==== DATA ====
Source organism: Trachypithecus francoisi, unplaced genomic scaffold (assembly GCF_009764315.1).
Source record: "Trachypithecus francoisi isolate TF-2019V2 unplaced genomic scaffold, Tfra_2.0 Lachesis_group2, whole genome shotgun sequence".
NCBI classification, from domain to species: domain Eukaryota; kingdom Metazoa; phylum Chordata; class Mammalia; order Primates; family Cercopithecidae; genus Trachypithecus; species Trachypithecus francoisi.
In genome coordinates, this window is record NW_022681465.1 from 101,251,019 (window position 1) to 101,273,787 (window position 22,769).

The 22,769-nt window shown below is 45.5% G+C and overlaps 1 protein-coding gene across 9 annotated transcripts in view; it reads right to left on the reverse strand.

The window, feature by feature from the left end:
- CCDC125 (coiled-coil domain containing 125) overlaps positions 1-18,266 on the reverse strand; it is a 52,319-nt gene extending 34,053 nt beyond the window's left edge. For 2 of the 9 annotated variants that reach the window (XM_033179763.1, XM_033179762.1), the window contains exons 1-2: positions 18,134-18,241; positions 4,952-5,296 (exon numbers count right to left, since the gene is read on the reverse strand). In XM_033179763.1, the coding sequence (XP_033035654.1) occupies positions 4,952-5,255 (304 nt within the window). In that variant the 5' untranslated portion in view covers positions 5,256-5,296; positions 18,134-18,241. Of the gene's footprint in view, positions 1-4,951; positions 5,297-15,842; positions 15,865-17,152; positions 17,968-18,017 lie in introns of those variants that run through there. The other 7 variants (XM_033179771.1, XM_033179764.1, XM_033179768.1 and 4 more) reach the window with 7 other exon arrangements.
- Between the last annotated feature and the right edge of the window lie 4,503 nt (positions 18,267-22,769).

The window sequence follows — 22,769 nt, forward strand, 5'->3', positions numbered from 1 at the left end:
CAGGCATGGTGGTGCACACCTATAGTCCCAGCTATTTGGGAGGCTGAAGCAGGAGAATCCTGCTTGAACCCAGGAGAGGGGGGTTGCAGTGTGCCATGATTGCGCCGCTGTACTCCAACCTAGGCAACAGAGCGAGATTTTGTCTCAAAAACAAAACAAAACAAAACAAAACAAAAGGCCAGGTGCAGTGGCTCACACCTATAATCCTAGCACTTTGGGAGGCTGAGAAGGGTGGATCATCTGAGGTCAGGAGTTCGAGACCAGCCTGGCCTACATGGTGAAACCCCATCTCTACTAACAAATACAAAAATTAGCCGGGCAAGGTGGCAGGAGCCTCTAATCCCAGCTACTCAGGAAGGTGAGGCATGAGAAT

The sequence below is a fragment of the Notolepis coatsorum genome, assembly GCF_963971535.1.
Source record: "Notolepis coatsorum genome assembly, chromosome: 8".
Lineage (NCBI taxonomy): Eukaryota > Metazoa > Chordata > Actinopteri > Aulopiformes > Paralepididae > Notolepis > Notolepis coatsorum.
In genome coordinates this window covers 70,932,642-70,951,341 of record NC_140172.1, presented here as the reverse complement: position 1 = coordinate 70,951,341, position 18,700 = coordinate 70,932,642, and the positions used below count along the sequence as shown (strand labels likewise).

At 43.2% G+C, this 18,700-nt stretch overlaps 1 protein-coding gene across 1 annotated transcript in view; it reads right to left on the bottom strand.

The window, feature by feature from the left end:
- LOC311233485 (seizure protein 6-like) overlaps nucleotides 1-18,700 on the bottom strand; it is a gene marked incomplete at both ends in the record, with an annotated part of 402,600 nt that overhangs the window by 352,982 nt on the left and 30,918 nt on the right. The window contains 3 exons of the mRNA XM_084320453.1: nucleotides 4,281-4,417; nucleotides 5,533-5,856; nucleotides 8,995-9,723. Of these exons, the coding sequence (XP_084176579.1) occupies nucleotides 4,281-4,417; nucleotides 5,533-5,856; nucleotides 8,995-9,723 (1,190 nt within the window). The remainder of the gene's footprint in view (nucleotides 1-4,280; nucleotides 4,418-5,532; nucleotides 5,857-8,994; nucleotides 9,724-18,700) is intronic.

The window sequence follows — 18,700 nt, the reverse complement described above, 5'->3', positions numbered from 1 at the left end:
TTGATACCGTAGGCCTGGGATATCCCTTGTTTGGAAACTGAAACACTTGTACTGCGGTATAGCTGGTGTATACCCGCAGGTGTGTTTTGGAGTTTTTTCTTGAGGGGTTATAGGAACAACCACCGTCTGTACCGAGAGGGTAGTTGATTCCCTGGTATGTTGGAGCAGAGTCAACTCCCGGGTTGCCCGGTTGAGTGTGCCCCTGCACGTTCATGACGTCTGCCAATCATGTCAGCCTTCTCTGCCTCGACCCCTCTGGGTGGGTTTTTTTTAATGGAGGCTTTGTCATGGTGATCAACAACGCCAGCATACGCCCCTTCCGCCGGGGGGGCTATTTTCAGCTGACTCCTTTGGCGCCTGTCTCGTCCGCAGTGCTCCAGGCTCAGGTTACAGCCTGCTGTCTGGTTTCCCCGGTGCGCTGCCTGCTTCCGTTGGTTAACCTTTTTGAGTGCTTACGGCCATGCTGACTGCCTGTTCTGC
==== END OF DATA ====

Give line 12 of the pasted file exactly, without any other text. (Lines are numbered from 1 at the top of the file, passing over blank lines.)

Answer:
Source record: "Notolepis coatsorum genome assembly, chromosome: 8".